COLCHESTER -- Agriculture in Vermont depends more heavily on a single commodity -- dairy -- than in any other state. Yet despite efforts to diversify the farm sector, sales of most nondairy products have remained relatively flat since 1991.
These are among the findings of "Vermont in Transition," a 156-page book filled with data on everything from population and affordability to education, crime and energy use over the past two decades. The report suggests that popular fears of Vermont's youth brain drain might be exaggerated, and that Vermonters no longer fall far beyond the rest of the country in median family income -- thanks in part to an above-average employment rate for women -- but that Vermont still has a cost of living well above the national norm.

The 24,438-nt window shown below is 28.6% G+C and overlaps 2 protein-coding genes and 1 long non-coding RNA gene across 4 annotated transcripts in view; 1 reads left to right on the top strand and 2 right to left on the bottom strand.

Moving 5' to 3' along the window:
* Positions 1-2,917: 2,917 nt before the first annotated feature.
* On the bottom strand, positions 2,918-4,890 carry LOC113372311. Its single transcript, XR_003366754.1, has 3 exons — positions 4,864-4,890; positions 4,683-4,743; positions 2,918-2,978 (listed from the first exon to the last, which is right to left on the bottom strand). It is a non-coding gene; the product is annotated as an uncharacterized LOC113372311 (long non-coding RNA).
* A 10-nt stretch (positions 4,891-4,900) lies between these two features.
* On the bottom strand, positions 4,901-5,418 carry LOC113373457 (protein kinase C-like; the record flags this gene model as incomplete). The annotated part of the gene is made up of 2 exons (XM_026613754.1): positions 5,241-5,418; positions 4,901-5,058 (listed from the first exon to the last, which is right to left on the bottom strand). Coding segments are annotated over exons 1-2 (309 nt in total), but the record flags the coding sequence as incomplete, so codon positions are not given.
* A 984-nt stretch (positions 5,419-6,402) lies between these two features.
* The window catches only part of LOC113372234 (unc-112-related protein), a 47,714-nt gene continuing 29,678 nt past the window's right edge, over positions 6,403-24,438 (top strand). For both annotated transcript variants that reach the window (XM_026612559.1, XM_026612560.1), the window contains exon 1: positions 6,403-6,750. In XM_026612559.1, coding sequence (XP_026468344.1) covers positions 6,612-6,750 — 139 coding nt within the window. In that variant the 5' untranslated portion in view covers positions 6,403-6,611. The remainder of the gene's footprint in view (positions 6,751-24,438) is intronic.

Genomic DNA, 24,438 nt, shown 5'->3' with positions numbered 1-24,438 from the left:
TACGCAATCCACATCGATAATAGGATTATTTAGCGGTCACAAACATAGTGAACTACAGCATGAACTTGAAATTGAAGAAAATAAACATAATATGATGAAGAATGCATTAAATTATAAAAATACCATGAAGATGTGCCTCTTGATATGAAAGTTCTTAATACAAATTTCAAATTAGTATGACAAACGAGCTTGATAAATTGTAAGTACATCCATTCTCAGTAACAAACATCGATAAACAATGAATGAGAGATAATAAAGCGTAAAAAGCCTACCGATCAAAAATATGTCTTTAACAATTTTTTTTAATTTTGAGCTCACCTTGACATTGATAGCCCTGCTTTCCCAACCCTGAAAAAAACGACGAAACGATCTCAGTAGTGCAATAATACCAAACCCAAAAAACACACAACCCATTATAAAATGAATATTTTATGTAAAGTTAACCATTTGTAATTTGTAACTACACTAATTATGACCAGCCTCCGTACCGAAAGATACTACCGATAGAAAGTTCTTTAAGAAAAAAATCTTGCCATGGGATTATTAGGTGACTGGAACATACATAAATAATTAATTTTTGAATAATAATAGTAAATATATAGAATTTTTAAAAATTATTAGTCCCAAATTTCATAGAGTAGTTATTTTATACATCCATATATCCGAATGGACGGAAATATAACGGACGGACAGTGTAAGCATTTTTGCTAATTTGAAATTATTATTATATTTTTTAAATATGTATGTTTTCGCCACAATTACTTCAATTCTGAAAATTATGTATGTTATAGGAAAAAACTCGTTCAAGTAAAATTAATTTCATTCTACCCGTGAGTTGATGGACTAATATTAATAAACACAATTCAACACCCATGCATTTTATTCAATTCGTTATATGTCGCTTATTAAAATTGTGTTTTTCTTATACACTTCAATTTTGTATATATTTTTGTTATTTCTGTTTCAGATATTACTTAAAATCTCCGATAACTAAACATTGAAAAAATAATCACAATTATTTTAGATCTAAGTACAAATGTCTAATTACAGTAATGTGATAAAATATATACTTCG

...Vermonters value the working landscape, poll results show, so one of the key challenges over the next 20 years will be to promote the growth of new agriculture, said Paul Costello, executive director of the Council on Rural Development. Yet in the face of a dairy-dependent sector accounting for about 77 percent of the state's agricultural sales, Kessel said, agricultural diversification still has a long way to go. Meanwhile, Vermont's dairy farms are dwindling, and those that remain are getting bigger on average, the data indicate.